Illinois House rules dictate that the committee investigating Speaker Michael Madigan is evenly split between Democrats and Republicans — and like everything else in politics today that partisan divide pretty much ensures lots of arguing and little action.
That infighting, as well as the makeup of the House itself, could determine how much the committee is able to get done and the result of its investigation — should anything come of it at all.
That’s because while the investigation committee is made up of three Democrats and three Republicans, the House is solidly Democrat, with a 74-member supermajority that towers over the 44-member Republican Caucus.
Advancing a charge to a disciplinary committee would take at least one of the Democrats siding with the three Republicans — and if the past few weeks are any indication, that’s not likely.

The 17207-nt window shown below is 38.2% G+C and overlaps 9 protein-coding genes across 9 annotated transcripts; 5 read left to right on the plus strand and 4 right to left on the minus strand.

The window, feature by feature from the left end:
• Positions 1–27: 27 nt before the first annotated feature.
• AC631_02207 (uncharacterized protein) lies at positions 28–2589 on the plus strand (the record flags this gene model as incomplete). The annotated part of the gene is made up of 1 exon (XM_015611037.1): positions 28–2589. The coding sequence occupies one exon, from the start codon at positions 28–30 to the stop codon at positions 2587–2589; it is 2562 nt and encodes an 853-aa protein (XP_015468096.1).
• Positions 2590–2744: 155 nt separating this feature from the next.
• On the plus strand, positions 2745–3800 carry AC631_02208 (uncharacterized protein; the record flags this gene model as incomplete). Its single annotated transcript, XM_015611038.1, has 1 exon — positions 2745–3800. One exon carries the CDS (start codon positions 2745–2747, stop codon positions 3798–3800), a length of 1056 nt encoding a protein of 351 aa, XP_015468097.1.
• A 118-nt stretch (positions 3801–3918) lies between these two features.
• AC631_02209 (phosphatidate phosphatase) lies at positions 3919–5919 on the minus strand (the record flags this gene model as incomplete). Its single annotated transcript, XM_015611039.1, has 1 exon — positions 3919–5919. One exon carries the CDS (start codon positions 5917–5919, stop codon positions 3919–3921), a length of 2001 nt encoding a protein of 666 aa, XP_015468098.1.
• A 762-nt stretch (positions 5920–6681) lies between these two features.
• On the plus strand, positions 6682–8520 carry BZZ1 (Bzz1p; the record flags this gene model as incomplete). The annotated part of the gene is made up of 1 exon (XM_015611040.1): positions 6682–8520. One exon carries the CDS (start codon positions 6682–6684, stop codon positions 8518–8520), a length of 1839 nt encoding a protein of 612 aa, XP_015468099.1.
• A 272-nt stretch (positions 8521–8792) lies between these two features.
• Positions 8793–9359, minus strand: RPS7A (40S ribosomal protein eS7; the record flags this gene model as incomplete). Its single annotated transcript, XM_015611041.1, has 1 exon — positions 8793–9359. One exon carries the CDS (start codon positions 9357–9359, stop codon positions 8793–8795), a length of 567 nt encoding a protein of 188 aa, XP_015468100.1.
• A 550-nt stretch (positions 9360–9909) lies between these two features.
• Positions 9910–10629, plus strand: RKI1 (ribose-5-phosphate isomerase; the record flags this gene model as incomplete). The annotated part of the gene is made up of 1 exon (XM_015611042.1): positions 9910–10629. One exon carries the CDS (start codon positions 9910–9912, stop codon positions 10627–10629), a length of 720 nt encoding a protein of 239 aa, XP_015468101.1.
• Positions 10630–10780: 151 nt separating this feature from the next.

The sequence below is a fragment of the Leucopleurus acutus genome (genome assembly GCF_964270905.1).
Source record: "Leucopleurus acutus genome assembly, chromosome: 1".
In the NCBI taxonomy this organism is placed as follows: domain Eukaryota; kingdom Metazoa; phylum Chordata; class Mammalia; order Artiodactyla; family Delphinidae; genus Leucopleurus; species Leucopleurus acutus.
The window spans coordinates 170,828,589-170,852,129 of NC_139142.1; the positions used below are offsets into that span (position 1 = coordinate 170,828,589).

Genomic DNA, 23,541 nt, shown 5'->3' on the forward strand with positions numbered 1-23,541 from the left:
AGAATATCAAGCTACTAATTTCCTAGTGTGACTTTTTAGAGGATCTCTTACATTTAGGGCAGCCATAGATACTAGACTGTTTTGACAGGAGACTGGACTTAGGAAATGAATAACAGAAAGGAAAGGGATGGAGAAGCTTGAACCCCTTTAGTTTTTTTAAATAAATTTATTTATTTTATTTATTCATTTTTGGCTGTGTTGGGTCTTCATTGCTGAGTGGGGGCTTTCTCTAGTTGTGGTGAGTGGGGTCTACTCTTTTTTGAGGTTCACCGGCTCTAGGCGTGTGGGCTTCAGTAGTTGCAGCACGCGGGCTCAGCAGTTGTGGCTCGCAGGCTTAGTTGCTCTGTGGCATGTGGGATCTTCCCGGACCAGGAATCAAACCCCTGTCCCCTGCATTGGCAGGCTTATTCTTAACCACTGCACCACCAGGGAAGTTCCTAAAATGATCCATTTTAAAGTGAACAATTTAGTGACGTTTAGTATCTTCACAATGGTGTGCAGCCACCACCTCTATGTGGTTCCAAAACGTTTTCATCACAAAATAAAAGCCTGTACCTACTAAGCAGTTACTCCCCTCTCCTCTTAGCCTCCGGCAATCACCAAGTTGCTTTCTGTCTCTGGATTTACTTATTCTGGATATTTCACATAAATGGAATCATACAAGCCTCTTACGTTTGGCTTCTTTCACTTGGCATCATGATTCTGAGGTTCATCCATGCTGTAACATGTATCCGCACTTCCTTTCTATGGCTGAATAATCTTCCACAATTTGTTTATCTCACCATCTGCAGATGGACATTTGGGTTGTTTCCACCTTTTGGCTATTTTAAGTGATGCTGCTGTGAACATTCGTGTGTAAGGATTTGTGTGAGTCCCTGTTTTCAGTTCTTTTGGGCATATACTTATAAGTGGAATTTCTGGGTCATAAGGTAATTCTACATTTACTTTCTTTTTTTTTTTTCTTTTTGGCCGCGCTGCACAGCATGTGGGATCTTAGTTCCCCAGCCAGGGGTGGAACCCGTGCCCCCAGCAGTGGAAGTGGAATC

The committee plans to hear its first testimony Tuesday from a ComEd representative, but any hopes of hearing from Madigan himself were dashed last week when the speaker declined to appear at all, arguing “I cannot provide information I do not have.”
“It’s difficult to say what will happen at this point without knowing the evidence,” said John Jackson, a longtime analyst of Illinois politics. “The most likely outcome is going to be dependent on some Democrats that are upset with Madigan will have to vote with Republicans for this to ultimately go anywhere, and it’s unclear right this minute whether they will.”
Jackson, a visiting professor at the Paul Simon Public Policy Institute at Southern Illinois University-Carbondale, said he’s cautiously optimistic the panel will put politics aside during its proceedings.
But he pointed to the Democratic supermajority in the House, which “makes it much harder for there to be a negative outcome against the speaker.”